Several limitations of this study warrant discussion. The most serious limitation is a design in which termination assessments were conducted only with cases that completed treatment. Although analyses of attrition biases showed few differences between completers and premature terminators on child and family factors, a finding consistent with other literature (Gould, Shaffer, & Kaplan, 1985), the study would have been strengthened considerably by including an “intent to treat” design in which all participants are assessed at all time points regardless of attrition status. Such an “intent to treat” design is more rigorous in preserving the study’s internal and external validity.

A second limitation was that observational family interaction measures were more difficult to collect and a substantial proportion of treatment completers did not have complete observational data. Participants’ entire families had to be present at both the intake and termination assessments for that participant to have complete observational data. As a result, analyses on the observer-rated measure of family functioning were possible only for a subset of the sample.

A third limitation involves the lack of follow-up assessments. Although research has demonstrated that family therapy models generally maintain their effects for months or even years after the end of treatment (Borduin et al., 1995; Liddle et al., 2001; Szapocznik et al., 1989), this study would have been strengthened by a formal test of treatment maintenance.

Future Research Directions

Despite the limitations of the current study, the results suggest several promising directions for future studies. Research can investigate whether some of the specific ethnicity-related factors that have been identified as associated with substance abuse (i.e., acculturation and immigration problems) can be directly targeted in treatment to enhance the treatment effects. Daniel Santisteban is currently conducting such research. Second, the potential benefit of matching family treatment intensity and focus to the severity of client presenting problems must be further investigated. There now exist a full range of family-based models from which to select on the basis of the focus of the intervention (i.e., within-family vs. multisystemic) and intensity of treatment. Third, our finding regarding the differential changes in better and worse functioning families leads to the question of differences in the change mechanisms that occur in these two types of families during treatment. For example, among families of externalizing-problem adolescents, it is possible that those with worse functioning enter treatment with clear deficits in family process that can be targeted clinically, whereas those with better functioning may enter treatment with deficits only somewhat related to processes occurring within the family. Finally, by increasing the sample sizes in family therapy studies, more sophisticated analytic tools such as structural equation modeling can be used to search for mediators of treatment effects (e.g., testing whether changes in family functioning mediate reductions in symptomatology).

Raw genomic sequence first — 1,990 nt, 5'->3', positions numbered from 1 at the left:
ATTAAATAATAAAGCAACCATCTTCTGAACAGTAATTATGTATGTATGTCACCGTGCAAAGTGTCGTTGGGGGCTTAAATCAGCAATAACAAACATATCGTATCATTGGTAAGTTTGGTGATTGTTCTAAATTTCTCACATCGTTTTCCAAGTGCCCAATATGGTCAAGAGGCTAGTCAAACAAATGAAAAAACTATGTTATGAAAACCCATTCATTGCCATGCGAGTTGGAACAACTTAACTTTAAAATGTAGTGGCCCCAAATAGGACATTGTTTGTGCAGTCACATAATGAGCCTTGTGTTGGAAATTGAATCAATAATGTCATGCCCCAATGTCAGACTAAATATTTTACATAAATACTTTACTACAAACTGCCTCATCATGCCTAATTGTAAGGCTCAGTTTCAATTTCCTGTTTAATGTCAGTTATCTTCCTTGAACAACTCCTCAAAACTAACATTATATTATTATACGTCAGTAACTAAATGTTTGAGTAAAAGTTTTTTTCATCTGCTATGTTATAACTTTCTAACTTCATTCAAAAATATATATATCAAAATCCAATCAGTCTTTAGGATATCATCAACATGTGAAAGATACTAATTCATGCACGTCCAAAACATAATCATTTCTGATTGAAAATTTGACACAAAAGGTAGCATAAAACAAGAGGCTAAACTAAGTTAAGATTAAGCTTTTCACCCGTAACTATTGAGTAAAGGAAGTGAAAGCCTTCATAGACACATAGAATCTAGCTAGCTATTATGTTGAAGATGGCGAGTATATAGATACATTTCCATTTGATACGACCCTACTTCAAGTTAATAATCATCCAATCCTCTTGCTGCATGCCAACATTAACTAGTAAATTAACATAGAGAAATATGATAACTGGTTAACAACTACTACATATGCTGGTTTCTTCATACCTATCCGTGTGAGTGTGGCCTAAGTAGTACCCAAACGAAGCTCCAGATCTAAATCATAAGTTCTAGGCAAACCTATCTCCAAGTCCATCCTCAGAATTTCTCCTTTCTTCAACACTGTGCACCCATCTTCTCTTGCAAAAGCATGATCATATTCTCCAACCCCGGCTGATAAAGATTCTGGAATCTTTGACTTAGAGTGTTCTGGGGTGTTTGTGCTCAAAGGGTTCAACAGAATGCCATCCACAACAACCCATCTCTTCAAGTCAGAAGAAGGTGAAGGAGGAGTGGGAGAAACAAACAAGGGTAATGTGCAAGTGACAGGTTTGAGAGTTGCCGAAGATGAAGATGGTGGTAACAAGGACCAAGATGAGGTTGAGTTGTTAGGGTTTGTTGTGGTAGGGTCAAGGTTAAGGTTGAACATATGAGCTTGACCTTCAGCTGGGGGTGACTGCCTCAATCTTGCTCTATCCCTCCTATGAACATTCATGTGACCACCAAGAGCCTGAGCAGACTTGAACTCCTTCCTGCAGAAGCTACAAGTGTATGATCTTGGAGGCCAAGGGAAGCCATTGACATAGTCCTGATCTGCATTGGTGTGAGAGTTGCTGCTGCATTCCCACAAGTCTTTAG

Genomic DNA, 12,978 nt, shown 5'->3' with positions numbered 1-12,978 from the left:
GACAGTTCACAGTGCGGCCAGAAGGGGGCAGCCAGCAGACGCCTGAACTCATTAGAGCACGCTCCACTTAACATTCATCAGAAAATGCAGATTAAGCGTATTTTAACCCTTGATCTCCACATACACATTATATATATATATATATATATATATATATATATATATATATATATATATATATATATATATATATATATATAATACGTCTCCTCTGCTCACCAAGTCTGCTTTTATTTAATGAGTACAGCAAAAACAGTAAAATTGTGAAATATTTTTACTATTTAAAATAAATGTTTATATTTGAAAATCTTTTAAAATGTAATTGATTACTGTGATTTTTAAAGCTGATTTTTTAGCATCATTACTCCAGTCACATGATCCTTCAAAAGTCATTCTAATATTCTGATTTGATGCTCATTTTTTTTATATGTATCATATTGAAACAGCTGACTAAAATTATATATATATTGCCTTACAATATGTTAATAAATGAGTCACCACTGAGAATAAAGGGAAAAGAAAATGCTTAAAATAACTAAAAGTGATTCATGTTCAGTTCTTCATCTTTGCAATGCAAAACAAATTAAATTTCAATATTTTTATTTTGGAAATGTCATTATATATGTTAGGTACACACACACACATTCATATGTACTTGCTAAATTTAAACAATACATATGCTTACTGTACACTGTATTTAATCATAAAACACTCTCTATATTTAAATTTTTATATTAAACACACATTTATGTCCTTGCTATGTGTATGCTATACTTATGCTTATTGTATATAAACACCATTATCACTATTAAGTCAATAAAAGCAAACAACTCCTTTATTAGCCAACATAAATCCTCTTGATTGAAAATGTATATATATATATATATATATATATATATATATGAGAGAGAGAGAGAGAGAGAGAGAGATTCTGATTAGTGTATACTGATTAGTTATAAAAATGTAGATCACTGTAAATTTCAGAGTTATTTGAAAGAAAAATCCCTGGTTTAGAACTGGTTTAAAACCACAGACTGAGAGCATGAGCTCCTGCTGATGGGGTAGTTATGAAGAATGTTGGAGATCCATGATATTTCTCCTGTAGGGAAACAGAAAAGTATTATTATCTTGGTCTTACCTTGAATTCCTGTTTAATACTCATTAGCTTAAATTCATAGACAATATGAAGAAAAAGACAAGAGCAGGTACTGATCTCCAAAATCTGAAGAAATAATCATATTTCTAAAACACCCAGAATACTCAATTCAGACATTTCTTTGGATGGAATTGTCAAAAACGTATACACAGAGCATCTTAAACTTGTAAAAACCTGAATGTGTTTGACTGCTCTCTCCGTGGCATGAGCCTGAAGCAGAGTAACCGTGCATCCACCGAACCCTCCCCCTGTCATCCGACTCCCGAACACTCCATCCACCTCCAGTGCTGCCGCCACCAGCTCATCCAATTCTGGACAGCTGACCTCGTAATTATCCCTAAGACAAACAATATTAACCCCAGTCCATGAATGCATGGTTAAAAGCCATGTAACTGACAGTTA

Implications for Practice and Policy

There appear to be three important application and policy implications of these findings. First, these findings demonstrate that early stage substance use, behavior problems, and family conflicts, which may all be difficult to modify, can be positively impacted by a relatively inexpensive and short-term family treatment. This successful outcome augments the success reported by Santisteban et al. (1996) in engaging reluctant family members into treatment using specialized, family-based engagement techniques. Further, although intensive and multisystemic treatment models are often necessary when working with severely dysfunctional adolescents, the current findings demonstrate that less expensive and demanding therapeutic approaches can be effective with less severely impaired youth.

A second important implication is that care must be taken when considering the use of group interventions with behavior-problem or drug using adolescents. Although it may be the case that well-structured, state-of-the-science group interventions can be efficacious, the findings of this study are consistent with Dishion, McCord, and Poulin (1999), who have argued that group process has the potential to reinforce rather than reduce delinquent behavior. Although group work may be considered less costly to implement, any consideration of cost-effectiveness must consider the possibility of clinical deterioration.